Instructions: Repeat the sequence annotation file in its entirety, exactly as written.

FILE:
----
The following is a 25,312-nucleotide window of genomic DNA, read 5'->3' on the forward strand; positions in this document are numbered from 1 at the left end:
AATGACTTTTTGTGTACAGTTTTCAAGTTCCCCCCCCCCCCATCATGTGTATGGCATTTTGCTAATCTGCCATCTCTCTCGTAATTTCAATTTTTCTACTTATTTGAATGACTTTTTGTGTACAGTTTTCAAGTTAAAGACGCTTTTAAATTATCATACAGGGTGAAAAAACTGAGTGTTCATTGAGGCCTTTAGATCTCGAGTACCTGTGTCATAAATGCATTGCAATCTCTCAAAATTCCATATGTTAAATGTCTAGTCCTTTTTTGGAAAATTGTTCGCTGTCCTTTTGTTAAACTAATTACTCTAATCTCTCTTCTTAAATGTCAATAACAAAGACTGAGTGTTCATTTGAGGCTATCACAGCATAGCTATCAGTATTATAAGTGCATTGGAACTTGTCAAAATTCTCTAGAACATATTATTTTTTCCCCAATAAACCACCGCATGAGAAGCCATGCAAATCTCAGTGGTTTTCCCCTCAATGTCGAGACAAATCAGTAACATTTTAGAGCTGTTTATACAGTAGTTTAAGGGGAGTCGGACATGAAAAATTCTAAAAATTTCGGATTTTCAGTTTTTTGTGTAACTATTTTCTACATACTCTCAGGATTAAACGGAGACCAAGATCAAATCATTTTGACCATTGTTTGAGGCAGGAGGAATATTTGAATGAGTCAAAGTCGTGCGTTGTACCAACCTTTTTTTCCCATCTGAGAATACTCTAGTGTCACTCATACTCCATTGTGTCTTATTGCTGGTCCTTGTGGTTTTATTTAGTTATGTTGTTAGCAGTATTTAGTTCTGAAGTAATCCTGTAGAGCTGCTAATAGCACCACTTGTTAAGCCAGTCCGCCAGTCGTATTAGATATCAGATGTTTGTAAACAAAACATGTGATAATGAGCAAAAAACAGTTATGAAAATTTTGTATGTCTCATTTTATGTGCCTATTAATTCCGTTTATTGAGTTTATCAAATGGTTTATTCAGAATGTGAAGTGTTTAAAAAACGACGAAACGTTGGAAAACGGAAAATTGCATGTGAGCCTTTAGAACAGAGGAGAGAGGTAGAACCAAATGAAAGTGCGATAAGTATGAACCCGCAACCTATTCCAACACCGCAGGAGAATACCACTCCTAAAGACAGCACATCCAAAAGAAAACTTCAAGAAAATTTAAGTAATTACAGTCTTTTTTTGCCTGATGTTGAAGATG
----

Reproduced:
The following is a 25,312-nucleotide window of genomic DNA, read 5'->3' on the forward strand; positions in this document are numbered from 1 at the left end:
AATGACTTTTTGTGTACAGTTTTCAAGTTCCCCCCCCCCCCATCATGTGTATGGCATTTTGCTAATCTGCCATCTCTCTCGTAATTTCAATTTTTCTACTTATTTGAATGACTTTTTGTGTACAGTTTTCAAGTTAAAGACGCTTTTAAATTATCATACAGGGTGAAAAAACTGAGTGTTCATTGAGGCCTTTAGATCTCGAGTACCTGTGTCATAAATGCATTGCAATCTCTCAAAATTCCATATGTTAAATGTCTAGTCCTTTTTTGGAAAATTGTTCGCTGTCCTTTTGTTAAACTAATTACTCTAATCTCTCTTCTTAAATGTCAATAACAAAGACTGAGTGTTCATTTGAGGCTATCACAGCATAGCTATCAGTATTATAAGTGCATTGGAACTTGTCAAAATTCTCTAGAACATATTATTTTTTCCCCAATAAACCACCGCATGAGAAGCCATGCAAATCTCAGTGGTTTTCCCCTCAATGTCGAGACAAATCAGTAACATTTTAGAGCTGTTTATACAGTAGTTTAAGGGGAGTCGGACATGAAAAATTCTAAAAATTTCGGATTTTCAGTTTTTTGTGTAACTATTTTCTACATACTCTCAGGATTAAACGGAGACCAAGATCAAATCATTTTGACCATTGTTTGAGGCAGGAGGAATATTTGAATGAGTCAAAGTCGTGCGTTGTACCAACCTTTTTTTCCCATCTGAGAATACTCTAGTGTCACTCATACTCCATTGTGTCTTATTGCTGGTCCTTGTGGTTTTATTTAGTTATGTTGTTAGCAGTATTTAGTTCTGAAGTAATCCTGTAGAGCTGCTAATAGCACCACTTGTTAAGCCAGTCCGCCAGTCGTATTAGATATCAGATGTTTGTAAACAAAACATGTGATAATGAGCAAAAAACAGTTATGAAAATTTTGTATGTCTCATTTTATGTGCCTATTAATTCCGTTTATTGAGTTTATCAAATGGTTTATTCAGAATGTGAAGTGTTTAAAAAACGACGAAACGTTGGAAAACGGAAAATTGCATGTGAGCCTTTAGAACAGAGGAGAGAGGTAGAACCAAATGAAAGTGCGATAAGTATGAACCCGCAACCTATTCCAACACCGCAGGAGAATACCACTCCTAAAGACAGCACATCCAAAAGAAAACTTCAAGAAAATTTAAGTAATTACAGTCTTTTTTTGCCTGATGTTGAAGATG